Conversely, agents with “F” grades have failed to close relatively easy listings and have an outsized number of canceled, expired or withdrawn listings relative to their peers. Relitix’s machine learning algorithm is retrained each month to reflect current market conditions, and to ensure that the grading is adjusted for listing difficulty and local supply-and-demand conditions. 

“This is going to be an especially important metric in the next few years,” said Keefe, the founder of Relitix. “We have been producing this grade on the agent pool since 2019.”

Next-level insights

Joshua Paul, vice president of operations at ONE Sotheby’s International Realty, uses AI recruiting tools from Courted. They allow him to prepare effectively before meeting with a job candidate, and they help make the conversations more personalized and more intentional, he said. 

At a glance, Paul can access an agent’s yearly transaction details and their results across various key performance metrics. He can also consult predictive analytics to forecast the potential performance of an agent.

“I can understand the agent’s entire business in less than 20 minutes, so that when I’m having an in-person conversation with the agent, it feels like I’ve done a substantial amount of research,” Paul said. 

In these cases, AI helps pinpoint some of the high and low points of an agent’s production. Although there is no “crystal ball” when it comes to real estate agents, AI can help benchmark a  selection, according to Nick Weitekamp, executive vice president at West USA Realty, a brokerage that uses Relitix tools.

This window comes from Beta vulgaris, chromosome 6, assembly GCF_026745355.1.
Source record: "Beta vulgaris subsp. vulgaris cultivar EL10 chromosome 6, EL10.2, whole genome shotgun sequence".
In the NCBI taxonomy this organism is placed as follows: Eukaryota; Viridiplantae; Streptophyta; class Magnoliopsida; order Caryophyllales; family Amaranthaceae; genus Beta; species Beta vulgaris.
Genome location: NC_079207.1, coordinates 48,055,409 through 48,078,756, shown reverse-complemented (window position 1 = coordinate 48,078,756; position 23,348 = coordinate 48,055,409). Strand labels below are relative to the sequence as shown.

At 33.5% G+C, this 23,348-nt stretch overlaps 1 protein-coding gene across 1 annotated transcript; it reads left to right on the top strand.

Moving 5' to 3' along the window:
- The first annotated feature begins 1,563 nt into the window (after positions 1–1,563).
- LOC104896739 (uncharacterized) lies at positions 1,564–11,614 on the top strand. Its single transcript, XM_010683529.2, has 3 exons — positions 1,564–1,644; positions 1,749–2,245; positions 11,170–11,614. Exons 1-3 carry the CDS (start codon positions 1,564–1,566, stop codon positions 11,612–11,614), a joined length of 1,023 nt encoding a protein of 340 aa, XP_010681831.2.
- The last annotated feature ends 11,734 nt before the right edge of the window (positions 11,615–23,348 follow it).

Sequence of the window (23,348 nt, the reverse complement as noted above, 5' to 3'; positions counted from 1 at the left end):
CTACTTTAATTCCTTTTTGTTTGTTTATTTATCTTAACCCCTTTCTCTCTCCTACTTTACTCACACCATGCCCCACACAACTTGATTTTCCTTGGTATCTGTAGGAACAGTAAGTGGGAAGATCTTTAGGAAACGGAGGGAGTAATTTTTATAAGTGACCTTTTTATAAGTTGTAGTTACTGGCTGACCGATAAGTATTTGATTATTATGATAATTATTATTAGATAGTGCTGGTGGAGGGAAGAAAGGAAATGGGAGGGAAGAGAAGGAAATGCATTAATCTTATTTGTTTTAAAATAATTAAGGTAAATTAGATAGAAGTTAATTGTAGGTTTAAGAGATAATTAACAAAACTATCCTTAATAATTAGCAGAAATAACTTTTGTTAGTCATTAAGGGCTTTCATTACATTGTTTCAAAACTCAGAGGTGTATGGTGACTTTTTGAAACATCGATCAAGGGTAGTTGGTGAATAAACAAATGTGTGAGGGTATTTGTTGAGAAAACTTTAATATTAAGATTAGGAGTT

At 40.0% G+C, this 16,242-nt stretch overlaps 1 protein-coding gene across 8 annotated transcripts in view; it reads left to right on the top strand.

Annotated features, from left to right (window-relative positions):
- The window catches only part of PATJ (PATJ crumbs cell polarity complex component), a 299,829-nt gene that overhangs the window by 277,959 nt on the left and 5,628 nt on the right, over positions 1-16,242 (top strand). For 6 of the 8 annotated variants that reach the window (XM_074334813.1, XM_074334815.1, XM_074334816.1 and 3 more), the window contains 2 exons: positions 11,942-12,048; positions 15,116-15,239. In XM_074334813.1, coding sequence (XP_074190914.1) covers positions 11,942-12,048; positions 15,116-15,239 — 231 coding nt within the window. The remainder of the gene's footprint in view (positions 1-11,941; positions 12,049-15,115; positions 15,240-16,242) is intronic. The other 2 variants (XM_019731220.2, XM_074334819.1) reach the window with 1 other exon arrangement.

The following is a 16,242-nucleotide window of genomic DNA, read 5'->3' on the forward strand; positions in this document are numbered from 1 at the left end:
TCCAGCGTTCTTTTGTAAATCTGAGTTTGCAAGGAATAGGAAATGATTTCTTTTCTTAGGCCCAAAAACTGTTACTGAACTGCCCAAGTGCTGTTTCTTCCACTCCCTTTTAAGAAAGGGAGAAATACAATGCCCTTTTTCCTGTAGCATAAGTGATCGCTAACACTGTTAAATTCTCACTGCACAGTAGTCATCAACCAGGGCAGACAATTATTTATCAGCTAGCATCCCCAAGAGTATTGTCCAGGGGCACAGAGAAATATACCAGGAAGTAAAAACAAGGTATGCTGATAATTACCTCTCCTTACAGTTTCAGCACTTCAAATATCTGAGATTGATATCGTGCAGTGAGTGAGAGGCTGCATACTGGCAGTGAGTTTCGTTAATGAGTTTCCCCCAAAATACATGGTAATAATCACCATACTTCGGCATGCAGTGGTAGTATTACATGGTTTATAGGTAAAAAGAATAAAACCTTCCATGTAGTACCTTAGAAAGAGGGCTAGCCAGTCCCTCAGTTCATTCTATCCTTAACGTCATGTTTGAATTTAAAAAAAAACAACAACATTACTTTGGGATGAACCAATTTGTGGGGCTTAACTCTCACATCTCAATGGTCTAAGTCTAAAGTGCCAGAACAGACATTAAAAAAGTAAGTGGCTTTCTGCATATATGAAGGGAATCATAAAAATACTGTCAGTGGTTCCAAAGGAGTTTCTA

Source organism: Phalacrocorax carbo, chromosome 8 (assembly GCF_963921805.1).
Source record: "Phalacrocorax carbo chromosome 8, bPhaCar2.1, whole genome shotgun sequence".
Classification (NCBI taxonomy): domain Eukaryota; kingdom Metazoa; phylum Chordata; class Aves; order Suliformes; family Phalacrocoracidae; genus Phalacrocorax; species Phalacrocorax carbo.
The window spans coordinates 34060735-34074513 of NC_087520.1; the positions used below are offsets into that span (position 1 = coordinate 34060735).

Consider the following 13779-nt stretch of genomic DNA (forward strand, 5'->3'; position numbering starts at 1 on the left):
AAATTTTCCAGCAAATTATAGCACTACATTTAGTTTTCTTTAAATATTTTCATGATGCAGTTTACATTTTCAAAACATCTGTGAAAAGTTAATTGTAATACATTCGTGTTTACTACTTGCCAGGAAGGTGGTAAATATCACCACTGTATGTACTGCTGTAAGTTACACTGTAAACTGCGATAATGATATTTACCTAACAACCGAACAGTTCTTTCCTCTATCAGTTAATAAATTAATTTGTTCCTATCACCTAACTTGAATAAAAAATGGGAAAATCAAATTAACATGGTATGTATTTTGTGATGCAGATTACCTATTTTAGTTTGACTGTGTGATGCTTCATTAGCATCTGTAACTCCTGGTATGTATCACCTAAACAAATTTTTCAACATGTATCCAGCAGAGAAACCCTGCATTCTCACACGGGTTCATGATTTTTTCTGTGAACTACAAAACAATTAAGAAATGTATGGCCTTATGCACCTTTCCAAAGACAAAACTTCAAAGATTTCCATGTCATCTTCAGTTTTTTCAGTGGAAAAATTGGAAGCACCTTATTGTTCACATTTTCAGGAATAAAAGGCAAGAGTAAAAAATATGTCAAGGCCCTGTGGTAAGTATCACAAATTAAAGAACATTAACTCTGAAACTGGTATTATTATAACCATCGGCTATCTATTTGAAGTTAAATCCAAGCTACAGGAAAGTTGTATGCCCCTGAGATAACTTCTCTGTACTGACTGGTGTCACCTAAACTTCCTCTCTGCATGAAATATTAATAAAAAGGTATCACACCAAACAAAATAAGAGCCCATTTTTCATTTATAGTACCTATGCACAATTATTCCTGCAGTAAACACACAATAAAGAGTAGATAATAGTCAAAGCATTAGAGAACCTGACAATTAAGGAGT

“Relitix gives us a little more insight into what the potential for an agent could be, based on the metrics that have already been pumped into Relitix,” Weitekamp said. “That’s a nice kind of conversation piece. 

“When we are talking to different agents, it gives us a little more of an insight into that crystal ball. It’s not perfect. But it just helps guide the conversation about what these agents could become if they got a little more support, a little more training, a little more focus in the business.”

Ultimately, when it comes to recruiting, the value proposition of a company is key. Many brokerages offer financial incentives, such as upfront cash and stock bonuses or better splits, to lure more agents into joining. But culture, technology, support and other factors can be strong arguments to onboard more agents. 

Most large, publicly traded real estate brokerages invest heavily in their recruiting functions. Some even choose to invest in their technology to recruit agents. 

According to Soderstrom, AI-assisted recruiting can contribute to leveling the playing field for players across the real estate industry. It allows bigger companies to get a better return on investment for their recruiting efforts while providing smaller companies with powerful tools that enable them to compete with larger, more well-capitalized competitors.